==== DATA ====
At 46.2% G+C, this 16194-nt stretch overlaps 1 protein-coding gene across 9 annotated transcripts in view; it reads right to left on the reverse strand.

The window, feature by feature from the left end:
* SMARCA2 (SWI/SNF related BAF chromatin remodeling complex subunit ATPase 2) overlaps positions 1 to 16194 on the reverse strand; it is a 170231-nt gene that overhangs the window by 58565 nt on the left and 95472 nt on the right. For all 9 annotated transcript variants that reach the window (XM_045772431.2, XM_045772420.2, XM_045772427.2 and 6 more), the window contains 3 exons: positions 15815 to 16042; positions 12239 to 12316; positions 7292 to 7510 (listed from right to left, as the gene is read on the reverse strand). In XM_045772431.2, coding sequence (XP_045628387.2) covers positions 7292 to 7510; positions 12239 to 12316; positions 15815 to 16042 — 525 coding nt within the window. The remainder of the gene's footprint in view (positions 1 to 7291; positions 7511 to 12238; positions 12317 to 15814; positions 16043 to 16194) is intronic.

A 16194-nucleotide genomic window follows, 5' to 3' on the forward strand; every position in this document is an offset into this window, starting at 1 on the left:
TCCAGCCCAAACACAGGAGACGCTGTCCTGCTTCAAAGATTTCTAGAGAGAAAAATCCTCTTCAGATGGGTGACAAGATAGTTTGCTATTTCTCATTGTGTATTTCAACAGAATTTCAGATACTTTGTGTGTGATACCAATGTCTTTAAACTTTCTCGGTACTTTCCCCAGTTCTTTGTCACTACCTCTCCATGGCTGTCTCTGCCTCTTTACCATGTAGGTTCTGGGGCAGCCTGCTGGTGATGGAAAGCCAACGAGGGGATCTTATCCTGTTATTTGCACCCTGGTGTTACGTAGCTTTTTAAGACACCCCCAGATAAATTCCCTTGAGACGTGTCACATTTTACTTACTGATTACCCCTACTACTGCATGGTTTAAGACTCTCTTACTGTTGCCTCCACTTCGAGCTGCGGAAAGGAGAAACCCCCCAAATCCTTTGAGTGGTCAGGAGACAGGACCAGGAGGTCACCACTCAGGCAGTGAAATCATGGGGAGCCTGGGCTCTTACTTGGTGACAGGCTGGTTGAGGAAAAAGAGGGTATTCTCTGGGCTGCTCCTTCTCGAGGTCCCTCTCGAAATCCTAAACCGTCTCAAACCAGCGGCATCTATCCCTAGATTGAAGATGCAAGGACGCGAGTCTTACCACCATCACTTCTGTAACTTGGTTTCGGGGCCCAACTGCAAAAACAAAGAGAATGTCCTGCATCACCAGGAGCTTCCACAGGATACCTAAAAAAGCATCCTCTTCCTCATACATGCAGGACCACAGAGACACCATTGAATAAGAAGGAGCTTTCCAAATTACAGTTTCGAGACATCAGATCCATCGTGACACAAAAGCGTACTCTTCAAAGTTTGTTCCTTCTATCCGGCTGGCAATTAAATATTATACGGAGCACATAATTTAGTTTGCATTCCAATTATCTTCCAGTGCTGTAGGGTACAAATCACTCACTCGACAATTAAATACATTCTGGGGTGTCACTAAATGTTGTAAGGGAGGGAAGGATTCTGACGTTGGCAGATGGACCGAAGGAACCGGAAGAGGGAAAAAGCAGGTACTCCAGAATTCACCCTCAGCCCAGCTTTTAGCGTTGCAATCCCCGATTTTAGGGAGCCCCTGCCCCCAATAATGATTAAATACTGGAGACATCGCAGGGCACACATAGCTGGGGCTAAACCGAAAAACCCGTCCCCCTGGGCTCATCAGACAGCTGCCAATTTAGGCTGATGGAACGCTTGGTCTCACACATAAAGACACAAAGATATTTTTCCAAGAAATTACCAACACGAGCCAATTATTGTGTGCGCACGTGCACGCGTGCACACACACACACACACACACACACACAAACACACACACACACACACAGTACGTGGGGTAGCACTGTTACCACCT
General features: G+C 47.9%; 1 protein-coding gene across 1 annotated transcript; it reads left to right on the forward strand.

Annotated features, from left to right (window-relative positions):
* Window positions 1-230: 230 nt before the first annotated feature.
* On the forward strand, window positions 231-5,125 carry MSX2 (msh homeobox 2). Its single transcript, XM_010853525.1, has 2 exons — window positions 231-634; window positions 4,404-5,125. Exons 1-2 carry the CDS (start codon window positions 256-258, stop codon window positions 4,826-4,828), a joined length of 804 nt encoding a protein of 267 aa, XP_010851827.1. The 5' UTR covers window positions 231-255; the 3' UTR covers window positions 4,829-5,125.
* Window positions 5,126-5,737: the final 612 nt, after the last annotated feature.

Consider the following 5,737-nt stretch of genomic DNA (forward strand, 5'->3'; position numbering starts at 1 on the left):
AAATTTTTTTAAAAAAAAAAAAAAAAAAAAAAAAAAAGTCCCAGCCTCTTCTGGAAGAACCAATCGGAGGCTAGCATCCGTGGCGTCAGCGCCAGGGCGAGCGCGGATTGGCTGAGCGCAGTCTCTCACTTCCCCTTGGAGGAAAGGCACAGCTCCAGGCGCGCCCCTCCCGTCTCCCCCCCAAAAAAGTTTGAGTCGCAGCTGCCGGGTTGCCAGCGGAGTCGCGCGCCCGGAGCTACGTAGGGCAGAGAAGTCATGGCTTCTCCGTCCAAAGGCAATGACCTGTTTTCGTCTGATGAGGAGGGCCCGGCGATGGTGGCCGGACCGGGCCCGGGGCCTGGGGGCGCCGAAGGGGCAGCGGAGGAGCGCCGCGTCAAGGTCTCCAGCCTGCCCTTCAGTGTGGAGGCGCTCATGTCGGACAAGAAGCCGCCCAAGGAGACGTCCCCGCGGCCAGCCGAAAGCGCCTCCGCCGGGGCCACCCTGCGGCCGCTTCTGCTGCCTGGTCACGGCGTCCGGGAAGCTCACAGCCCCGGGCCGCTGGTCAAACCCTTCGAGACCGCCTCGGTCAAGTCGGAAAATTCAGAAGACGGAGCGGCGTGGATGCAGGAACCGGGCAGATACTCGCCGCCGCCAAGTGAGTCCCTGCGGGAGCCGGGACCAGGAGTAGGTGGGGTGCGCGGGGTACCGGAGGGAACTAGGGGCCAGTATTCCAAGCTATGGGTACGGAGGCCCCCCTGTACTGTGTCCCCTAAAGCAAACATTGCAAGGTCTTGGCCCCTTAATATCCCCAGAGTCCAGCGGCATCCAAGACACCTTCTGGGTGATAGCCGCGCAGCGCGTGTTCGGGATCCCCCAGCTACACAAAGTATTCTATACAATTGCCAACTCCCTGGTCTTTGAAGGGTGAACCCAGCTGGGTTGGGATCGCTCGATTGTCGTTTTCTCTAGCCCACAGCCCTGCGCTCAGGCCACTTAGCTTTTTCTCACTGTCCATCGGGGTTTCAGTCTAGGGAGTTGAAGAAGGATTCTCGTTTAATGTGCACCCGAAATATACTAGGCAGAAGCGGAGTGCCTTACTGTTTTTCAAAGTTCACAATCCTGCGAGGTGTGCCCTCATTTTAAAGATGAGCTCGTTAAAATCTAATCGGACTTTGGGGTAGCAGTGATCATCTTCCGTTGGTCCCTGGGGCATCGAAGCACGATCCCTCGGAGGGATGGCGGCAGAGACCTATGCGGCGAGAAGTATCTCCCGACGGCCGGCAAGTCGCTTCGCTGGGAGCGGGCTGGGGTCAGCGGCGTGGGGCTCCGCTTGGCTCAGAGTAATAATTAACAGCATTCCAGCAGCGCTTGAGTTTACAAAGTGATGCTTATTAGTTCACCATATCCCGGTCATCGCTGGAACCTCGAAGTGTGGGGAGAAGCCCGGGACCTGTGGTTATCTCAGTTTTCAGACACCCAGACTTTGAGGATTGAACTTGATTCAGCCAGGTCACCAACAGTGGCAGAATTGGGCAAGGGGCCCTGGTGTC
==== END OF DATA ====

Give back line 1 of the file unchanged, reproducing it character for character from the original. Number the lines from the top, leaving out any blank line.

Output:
At 46.2% G+C, this 16194-nt stretch overlaps 1 protein-coding gene across 9 annotated transcripts in view; it reads right to left on the reverse strand.